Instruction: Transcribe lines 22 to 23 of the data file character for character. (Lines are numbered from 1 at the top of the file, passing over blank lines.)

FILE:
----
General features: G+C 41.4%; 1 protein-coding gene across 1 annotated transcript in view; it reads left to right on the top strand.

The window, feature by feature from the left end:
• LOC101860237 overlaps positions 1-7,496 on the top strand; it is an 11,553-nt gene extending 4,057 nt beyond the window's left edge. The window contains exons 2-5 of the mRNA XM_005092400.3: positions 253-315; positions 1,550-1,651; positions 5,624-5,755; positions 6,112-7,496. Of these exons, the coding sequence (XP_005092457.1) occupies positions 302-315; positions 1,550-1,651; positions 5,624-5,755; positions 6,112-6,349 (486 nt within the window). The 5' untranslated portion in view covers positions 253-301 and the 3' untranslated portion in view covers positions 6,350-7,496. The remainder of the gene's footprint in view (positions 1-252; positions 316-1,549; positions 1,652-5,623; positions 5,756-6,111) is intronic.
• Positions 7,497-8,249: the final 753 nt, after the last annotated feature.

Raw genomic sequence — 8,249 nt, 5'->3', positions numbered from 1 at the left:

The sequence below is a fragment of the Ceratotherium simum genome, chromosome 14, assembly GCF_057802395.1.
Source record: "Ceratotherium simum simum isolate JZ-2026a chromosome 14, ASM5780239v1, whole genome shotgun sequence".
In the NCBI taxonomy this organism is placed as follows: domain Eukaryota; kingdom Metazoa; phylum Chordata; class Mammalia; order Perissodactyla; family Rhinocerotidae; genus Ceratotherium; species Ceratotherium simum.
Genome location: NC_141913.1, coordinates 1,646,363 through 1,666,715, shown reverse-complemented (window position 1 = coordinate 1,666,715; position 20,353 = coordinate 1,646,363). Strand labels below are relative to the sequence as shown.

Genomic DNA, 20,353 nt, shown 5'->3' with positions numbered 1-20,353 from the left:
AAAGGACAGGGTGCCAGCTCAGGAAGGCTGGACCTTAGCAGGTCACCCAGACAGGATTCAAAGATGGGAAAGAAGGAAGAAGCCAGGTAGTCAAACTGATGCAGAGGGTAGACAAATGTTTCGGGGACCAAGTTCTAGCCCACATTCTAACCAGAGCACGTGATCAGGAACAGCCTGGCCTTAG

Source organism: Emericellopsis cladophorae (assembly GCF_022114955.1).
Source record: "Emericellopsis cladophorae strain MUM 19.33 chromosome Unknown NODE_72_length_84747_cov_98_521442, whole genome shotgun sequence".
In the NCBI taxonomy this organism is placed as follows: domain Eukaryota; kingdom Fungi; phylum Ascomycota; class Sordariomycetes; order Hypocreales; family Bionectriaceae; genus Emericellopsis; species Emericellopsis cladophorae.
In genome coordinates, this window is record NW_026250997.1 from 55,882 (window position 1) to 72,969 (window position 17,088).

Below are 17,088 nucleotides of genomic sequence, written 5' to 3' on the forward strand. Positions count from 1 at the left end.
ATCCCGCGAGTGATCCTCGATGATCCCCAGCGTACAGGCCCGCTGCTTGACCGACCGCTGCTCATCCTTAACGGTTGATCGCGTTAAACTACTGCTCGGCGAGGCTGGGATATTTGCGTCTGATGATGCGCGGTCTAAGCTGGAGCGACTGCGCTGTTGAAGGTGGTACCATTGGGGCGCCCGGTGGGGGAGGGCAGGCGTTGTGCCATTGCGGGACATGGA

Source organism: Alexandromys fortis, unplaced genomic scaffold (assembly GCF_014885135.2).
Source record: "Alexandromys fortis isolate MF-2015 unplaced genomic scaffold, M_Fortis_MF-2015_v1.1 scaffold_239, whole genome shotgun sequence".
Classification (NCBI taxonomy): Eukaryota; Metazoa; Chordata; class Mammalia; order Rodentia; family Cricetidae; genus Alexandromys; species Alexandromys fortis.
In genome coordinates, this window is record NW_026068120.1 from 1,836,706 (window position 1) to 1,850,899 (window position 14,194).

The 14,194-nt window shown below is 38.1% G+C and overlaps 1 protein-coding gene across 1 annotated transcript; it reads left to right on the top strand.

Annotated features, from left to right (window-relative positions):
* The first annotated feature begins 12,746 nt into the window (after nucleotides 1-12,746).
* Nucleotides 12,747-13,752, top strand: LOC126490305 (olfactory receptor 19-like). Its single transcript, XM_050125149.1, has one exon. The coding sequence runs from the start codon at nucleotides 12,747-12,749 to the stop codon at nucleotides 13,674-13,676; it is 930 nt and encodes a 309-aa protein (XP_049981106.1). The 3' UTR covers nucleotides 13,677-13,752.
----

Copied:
The 14,194-nt window shown below is 38.1% G+C and overlaps 1 protein-coding gene across 1 annotated transcript; it reads left to right on the top strand.

Annotated features, from left to right (window-relative positions):